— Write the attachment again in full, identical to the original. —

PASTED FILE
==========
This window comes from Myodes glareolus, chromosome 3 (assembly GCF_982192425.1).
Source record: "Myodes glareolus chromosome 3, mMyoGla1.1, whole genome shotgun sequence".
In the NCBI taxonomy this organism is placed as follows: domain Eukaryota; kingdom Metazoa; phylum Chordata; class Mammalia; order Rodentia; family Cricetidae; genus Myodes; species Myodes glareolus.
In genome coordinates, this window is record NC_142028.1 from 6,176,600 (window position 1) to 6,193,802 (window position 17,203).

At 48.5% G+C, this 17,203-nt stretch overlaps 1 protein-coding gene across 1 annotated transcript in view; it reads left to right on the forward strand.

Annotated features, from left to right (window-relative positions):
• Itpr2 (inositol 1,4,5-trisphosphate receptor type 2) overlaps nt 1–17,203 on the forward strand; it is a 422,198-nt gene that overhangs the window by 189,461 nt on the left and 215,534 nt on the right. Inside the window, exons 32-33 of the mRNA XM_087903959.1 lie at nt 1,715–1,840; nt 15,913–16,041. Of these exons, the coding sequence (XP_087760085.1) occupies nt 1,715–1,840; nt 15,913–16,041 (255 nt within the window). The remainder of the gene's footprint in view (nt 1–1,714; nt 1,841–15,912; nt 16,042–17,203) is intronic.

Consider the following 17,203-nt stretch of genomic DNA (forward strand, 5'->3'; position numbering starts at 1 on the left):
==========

This window comes from Myodes glareolus, chromosome 3 (assembly GCF_982192425.1).
Source record: "Myodes glareolus chromosome 3, mMyoGla1.1, whole genome shotgun sequence".
In the NCBI taxonomy this organism is placed as follows: domain Eukaryota; kingdom Metazoa; phylum Chordata; class Mammalia; order Rodentia; family Cricetidae; genus Myodes; species Myodes glareolus.
In genome coordinates, this window is record NC_142028.1 from 6,176,600 (window position 1) to 6,193,802 (window position 17,203).

At 48.5% G+C, this 17,203-nt stretch overlaps 1 protein-coding gene across 1 annotated transcript in view; it reads left to right on the forward strand.

Annotated features, from left to right (window-relative positions):
• Itpr2 (inositol 1,4,5-trisphosphate receptor type 2) overlaps nt 1–17,203 on the forward strand; it is a 422,198-nt gene that overhangs the window by 189,461 nt on the left and 215,534 nt on the right. Inside the window, exons 32-33 of the mRNA XM_087903959.1 lie at nt 1,715–1,840; nt 15,913–16,041. Of these exons, the coding sequence (XP_087760085.1) occupies nt 1,715–1,840; nt 15,913–16,041 (255 nt within the window). The remainder of the gene's footprint in view (nt 1–1,714; nt 1,841–15,912; nt 16,042–17,203) is intronic.

Consider the following 17,203-nt stretch of genomic DNA (forward strand, 5'->3'; position numbering starts at 1 on the left):